That sports of any kind at any level are worthy of the sort of rapturous, overwrought ejaculations characterized by Frank Deford‘s vapid Wednesday blatherings on NPR (usually about baseball) or, more immediately, David Foster Wallace’s much-ballyhooed 6,500 word meditation on Roger Federer (“Roger Federer as Religious Experience,” NYT 2006.8.20). It more or less goes without saying, then, that the likelihood of these sesquipedalian eruptions being worth reading is roughly on par with, say, the danger of terrorist attack. Deford, an aging sportswriter (he’s nearly 70), can’t get enough of baseball, and thinks it’s a great metaphor for life. As if that’s never been said before.
Still, Deford is a sportswriter, and one in the last act of his career. Sportswriters have always erred on the side of clumsy, purple prose — and false profundity — to avoid the central fact that reporting on sports is best accomplished with tables and numbers, not endless synonyms for “beat.”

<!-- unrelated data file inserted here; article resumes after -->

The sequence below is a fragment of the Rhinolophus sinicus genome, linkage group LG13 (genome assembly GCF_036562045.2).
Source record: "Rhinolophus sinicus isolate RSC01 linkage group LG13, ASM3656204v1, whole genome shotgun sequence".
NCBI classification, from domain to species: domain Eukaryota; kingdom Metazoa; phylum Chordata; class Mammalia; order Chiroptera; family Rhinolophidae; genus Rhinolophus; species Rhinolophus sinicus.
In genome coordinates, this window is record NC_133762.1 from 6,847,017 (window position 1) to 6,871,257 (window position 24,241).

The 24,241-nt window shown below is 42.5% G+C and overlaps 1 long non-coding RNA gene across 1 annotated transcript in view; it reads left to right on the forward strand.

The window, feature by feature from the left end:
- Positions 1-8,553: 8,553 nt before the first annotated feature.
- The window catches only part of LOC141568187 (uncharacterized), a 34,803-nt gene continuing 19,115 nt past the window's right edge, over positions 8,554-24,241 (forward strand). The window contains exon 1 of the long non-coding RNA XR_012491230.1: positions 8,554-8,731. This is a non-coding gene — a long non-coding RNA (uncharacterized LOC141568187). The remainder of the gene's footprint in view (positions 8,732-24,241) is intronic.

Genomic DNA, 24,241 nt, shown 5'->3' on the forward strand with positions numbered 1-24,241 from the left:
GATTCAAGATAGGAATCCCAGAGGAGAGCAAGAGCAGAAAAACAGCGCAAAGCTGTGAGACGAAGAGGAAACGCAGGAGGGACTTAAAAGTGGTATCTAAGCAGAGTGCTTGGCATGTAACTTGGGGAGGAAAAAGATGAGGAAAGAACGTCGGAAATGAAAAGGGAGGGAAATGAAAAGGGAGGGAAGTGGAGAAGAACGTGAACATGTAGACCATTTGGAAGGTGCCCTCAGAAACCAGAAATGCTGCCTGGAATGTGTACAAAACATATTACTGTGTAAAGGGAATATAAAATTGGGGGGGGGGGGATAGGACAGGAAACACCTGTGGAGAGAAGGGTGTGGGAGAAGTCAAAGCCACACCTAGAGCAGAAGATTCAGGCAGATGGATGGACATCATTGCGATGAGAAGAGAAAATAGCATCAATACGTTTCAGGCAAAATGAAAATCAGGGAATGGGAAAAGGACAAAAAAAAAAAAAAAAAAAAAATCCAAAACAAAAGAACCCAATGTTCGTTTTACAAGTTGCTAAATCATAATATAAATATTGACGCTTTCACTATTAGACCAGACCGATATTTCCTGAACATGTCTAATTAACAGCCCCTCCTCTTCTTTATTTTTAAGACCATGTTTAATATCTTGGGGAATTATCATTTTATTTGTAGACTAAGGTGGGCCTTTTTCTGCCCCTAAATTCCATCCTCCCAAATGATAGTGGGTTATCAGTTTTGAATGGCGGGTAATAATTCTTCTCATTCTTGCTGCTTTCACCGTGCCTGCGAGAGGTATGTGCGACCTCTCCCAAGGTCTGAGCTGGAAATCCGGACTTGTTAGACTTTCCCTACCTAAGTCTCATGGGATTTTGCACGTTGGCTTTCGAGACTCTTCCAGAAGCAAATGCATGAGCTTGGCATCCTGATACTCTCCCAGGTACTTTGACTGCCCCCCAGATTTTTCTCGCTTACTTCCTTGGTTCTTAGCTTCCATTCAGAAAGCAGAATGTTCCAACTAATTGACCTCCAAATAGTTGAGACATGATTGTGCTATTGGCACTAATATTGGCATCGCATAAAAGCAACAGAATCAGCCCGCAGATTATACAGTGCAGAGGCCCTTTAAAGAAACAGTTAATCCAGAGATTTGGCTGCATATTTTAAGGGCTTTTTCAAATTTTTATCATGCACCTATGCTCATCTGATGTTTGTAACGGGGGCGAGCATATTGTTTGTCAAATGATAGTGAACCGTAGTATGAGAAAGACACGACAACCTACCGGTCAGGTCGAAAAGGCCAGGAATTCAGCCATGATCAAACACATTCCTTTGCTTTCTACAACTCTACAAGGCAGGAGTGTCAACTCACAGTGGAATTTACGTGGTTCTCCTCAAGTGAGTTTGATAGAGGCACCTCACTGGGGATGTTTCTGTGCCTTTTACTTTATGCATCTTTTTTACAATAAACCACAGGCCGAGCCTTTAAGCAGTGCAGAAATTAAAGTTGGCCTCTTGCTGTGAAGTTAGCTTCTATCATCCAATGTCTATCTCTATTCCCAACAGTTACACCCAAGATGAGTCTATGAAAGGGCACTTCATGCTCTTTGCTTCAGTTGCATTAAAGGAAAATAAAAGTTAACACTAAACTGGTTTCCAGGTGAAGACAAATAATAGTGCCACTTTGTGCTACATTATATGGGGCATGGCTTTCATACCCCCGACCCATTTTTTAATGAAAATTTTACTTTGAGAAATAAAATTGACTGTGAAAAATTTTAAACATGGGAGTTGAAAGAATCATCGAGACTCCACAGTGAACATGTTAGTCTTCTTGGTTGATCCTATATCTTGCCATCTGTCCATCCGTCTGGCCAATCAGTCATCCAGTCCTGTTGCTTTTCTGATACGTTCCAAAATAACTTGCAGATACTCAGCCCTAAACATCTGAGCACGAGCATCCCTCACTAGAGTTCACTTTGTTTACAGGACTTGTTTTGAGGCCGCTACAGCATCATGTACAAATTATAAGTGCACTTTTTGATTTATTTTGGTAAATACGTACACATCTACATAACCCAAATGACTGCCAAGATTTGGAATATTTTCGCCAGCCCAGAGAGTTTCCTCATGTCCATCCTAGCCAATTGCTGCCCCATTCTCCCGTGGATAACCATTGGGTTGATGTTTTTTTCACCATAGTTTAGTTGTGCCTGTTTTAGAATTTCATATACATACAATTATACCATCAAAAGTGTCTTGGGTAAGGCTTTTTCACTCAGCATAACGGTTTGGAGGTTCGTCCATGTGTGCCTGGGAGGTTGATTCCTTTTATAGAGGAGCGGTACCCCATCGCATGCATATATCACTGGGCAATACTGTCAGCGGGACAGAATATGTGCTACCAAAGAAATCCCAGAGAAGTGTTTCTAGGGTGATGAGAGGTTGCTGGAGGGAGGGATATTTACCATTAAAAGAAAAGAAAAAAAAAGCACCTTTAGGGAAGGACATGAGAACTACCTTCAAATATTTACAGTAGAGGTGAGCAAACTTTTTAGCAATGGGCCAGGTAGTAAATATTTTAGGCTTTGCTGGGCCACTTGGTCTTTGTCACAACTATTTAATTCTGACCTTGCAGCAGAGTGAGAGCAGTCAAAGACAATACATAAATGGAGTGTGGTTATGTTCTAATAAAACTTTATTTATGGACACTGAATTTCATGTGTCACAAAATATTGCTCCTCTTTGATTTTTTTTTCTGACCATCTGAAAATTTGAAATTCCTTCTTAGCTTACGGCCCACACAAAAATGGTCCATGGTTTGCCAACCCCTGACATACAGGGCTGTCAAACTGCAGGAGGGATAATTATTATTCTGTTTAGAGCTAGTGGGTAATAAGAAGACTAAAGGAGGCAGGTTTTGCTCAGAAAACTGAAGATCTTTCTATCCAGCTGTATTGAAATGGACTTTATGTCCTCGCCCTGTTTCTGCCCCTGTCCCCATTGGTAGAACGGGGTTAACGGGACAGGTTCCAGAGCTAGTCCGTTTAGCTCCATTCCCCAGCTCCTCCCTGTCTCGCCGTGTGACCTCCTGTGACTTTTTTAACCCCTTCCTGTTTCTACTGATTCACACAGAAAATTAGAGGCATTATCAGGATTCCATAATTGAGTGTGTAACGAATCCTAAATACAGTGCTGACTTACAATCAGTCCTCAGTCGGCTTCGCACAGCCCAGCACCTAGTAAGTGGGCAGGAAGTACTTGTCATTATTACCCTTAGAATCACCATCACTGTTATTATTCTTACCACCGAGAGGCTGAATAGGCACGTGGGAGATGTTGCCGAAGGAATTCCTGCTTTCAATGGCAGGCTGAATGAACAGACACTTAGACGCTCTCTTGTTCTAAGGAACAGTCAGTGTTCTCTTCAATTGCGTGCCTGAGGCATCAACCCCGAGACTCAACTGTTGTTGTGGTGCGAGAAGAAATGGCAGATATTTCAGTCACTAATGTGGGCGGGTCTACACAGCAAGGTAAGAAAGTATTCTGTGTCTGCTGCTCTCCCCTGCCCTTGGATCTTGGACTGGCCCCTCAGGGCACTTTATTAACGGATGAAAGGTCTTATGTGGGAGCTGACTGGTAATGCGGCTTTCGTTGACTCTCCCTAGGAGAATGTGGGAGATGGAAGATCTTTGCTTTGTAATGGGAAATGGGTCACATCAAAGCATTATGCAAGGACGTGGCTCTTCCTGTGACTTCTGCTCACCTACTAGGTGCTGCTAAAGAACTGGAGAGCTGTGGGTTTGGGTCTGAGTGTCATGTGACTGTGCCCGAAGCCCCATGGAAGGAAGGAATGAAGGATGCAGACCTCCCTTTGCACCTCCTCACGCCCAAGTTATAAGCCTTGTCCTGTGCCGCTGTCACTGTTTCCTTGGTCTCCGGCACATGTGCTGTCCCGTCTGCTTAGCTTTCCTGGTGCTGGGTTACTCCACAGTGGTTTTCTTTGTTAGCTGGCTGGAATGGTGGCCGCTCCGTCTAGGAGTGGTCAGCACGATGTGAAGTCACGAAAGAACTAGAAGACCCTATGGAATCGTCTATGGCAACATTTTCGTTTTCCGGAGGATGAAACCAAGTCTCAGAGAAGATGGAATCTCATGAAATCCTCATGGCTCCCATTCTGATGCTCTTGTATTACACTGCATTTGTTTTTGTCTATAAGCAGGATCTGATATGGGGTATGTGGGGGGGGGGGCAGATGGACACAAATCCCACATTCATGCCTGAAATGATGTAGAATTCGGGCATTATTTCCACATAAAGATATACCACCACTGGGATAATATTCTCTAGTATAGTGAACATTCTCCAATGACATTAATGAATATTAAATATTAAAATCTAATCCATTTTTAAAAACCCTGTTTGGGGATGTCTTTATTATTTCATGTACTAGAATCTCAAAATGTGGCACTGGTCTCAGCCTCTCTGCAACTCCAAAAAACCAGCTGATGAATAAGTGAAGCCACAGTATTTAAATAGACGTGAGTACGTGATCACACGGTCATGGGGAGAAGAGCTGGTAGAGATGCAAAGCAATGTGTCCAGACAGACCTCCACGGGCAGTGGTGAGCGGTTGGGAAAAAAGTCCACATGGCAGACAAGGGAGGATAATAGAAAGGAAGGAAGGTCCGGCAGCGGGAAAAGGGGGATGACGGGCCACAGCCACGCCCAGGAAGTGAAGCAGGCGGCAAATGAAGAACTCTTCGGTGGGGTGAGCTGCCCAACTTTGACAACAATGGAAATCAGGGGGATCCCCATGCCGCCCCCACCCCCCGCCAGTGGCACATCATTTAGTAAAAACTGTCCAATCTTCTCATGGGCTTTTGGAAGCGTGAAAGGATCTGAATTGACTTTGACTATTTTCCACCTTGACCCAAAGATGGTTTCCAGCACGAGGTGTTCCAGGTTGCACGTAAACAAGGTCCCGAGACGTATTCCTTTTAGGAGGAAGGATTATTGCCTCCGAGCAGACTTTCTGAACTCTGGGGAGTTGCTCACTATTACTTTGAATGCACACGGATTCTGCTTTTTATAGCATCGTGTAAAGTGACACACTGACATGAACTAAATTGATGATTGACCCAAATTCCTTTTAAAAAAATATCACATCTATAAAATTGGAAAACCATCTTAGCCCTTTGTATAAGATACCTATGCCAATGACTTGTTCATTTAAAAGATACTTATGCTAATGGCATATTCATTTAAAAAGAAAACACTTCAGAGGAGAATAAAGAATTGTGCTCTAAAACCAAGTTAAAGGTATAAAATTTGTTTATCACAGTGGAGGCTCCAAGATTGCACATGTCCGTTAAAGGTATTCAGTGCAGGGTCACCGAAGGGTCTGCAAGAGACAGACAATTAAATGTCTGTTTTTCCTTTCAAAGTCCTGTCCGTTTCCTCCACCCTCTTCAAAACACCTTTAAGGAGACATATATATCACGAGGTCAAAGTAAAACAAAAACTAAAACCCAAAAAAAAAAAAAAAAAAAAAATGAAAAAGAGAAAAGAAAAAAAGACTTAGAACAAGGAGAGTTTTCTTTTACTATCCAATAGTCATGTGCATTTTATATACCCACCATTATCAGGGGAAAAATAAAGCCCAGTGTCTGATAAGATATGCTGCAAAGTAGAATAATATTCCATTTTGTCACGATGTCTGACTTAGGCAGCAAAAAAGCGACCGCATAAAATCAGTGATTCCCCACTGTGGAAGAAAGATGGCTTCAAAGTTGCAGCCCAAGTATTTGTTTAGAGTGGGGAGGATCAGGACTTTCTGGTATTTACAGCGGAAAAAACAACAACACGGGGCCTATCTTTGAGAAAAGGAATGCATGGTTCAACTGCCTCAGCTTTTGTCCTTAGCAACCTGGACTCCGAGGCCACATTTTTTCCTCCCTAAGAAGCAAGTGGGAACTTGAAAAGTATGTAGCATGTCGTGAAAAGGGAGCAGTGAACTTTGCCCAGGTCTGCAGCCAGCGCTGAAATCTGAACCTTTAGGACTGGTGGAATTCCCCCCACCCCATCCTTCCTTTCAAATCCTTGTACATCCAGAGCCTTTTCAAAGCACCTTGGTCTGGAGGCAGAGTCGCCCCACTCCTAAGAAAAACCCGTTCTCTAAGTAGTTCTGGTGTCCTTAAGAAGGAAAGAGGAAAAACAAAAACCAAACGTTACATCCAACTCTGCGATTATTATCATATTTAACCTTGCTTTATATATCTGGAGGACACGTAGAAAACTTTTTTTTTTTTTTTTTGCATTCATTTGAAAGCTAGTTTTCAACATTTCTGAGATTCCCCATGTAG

Wallace, though, is theoretically some sort of elite literary craftsman (though one who should employ an editor capable of snapping his “footnote” key), which implies to us that he should have something more interesting to say than “I really, really like Roger Federer,” especially if he’s getting nearly 10,0001 words in the New York Times.
Seriously. What. The. Fuck? We’re hardly unlettered here at Heathen, but the appeal escapes us utterly – and we even like tennis.
[1. His footnotes ran to over 2,000 words. Seriously, David, the whole footnote schtick was clever when Nabokov did it in 1962. Now it’s just irritating.]